Agile software development ideas are now rapidly becoming the mainstream way that software projects are run. This is a good thing, but it does have a dark side: the tendency to water down the agile ideas— to claim that whatever a programming team is already doing is agile.
Coaching versus Outsourcing
Consulting can be done as an expert providing a service, or as a teacher who shows the client how to do the service for themselves. For example, if a large business wants to survey attitudes of employees, they would hire a consultant to design and conduct a survey. This is an example of the outsource model of consulting: the client has no intention of learning how to design or conduct surveys.
At the opposite end of the scale, a heart surgeon might bring a specialist into his or her practice temporarily as a consultant to learn how to surgically implant a newly developed artificial heart valve. In that situation, the client expects to learn all that the consultant can teach and then have no more need of the consultant.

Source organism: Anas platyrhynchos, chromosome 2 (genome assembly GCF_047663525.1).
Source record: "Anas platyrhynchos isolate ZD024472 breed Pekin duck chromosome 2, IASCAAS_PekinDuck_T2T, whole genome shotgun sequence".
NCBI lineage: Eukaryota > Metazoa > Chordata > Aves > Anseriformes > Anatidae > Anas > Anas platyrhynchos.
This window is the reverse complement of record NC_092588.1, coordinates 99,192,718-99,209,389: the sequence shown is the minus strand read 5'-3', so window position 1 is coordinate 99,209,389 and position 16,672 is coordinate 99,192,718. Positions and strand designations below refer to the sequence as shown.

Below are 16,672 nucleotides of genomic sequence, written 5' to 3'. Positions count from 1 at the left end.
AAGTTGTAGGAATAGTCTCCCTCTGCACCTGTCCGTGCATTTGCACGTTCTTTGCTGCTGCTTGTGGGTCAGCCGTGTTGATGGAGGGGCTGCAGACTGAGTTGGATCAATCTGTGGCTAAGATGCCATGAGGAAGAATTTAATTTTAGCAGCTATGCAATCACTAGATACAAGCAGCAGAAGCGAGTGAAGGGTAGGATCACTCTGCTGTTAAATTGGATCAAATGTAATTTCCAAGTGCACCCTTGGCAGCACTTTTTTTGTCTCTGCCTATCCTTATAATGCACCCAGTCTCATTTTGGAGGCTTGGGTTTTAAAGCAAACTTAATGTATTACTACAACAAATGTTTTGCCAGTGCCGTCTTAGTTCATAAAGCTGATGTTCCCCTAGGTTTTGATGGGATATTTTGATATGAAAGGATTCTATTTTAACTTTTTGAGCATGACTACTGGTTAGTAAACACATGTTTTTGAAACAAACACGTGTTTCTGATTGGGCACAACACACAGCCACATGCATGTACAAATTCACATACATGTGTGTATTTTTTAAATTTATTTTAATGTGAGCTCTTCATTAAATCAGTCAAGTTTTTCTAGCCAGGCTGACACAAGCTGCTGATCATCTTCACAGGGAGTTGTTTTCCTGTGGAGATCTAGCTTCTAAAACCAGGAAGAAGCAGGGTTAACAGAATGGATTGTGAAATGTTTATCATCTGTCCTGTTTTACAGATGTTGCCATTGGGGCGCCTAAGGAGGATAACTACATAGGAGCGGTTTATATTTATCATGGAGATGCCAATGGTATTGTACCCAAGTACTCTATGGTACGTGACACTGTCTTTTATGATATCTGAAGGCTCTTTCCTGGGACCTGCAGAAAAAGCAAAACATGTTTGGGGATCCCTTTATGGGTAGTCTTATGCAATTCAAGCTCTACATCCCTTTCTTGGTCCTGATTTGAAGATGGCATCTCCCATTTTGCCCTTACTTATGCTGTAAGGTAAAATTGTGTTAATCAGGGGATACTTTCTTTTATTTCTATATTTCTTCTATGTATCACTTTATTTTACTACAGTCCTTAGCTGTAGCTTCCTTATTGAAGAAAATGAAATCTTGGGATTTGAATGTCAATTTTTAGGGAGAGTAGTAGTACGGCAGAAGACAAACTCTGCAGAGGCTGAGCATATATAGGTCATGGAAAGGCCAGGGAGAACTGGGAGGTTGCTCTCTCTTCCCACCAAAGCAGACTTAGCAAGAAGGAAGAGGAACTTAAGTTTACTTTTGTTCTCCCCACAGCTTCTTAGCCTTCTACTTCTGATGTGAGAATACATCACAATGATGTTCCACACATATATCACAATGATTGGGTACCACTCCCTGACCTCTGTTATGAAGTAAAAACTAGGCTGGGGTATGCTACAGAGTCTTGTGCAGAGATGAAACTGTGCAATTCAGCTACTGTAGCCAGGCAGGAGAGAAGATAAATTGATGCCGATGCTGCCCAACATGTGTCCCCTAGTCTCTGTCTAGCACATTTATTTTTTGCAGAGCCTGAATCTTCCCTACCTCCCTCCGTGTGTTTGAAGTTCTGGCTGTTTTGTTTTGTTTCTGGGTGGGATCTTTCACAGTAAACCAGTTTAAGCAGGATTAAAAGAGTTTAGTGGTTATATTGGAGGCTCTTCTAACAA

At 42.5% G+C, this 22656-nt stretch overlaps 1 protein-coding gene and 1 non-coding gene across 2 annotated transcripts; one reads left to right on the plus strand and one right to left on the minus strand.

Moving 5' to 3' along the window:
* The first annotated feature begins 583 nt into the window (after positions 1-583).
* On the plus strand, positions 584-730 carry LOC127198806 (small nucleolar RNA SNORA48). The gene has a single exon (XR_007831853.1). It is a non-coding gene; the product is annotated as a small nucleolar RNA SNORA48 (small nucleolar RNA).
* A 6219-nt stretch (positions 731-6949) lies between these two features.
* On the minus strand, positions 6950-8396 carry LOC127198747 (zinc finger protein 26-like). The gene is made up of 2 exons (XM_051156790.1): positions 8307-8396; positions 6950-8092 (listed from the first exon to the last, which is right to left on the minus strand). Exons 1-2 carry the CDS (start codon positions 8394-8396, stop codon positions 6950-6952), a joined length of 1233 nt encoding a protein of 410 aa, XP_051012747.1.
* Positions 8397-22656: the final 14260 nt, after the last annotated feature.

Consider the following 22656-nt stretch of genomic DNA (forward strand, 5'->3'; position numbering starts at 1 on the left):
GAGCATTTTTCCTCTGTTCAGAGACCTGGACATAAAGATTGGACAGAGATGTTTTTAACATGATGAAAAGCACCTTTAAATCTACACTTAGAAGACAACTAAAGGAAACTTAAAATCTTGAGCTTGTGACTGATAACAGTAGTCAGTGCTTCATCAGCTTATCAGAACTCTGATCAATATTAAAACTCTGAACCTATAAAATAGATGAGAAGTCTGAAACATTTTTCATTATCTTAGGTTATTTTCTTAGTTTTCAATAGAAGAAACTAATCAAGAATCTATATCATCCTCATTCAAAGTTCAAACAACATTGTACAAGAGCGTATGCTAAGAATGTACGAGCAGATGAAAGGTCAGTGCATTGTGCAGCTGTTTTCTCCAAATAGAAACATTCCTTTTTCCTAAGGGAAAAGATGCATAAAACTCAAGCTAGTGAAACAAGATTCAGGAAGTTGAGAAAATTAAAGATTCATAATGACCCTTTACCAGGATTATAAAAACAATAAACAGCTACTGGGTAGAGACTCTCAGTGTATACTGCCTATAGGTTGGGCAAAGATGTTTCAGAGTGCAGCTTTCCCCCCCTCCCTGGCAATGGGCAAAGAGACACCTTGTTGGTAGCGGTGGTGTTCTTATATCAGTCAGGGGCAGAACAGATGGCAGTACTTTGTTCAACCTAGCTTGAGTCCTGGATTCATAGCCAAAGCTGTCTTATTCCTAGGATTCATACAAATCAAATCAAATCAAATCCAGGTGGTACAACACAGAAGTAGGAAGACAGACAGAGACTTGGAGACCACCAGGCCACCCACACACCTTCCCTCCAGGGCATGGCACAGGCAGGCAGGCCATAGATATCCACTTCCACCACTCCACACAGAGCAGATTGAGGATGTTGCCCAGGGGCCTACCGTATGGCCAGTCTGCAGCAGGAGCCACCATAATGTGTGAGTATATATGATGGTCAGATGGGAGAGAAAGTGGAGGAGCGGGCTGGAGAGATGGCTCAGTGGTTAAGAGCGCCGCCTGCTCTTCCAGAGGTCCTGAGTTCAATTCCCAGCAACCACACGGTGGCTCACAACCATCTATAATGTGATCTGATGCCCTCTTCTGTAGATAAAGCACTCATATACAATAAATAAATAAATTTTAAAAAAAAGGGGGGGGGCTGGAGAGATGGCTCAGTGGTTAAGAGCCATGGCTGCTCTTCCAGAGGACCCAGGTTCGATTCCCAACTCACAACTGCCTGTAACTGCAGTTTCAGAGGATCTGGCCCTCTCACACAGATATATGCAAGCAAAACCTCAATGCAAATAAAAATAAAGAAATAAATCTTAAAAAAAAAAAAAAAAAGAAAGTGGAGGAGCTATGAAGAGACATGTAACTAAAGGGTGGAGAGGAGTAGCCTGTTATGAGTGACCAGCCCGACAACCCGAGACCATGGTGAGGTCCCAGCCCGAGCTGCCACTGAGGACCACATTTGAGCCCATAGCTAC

One-hundred-percent knowledge transfer is the goal of Lean-Agile Partners when working with clients. We use the coaching model, not the outsourcing model, because Lean and Agile ideas are just too important for any business to leave to someone else. To be successful, they must be correctly understood and honestly driven by those at the highest levels of management.
Don't Delegate "Agile" to Others
By "delegating Agile to others" we are referring to the notion that a Vice President or CEO may have which goes like this: "I'll hire XYZ Consultancy to manage our software projects using Lean-Agile. That's a bunch of specialised techniques that I don't have the time to learn. After all, I wouldn't do surgery on myself either."
The problem with this view is that unless you are directly exercising Lean-Agile practices, you are almost certainly using concepts and management techniques that are the opposite, and you'll undermine the Lean-Agile programme that you initiated.
Lean-Agile ideas are not some arcane sub-specialty that a CEO should leave to others. They directly address the most fundamental element of any software-intensive business: How do we identify what is valuable to our customers, and how do we deliver maximum value to them as quickly as possible?
Management does have to make an effort to learn agile techniques; foundations must be put into place. You also must make it possible for software teams to test their code as they create it.
"I was so fed up with the way software is built at every company I've worked in that I was looking to move out of software development. Agile solves all that and makes coding fun again!"
― Software developer after first iteration on a pilot Agile team.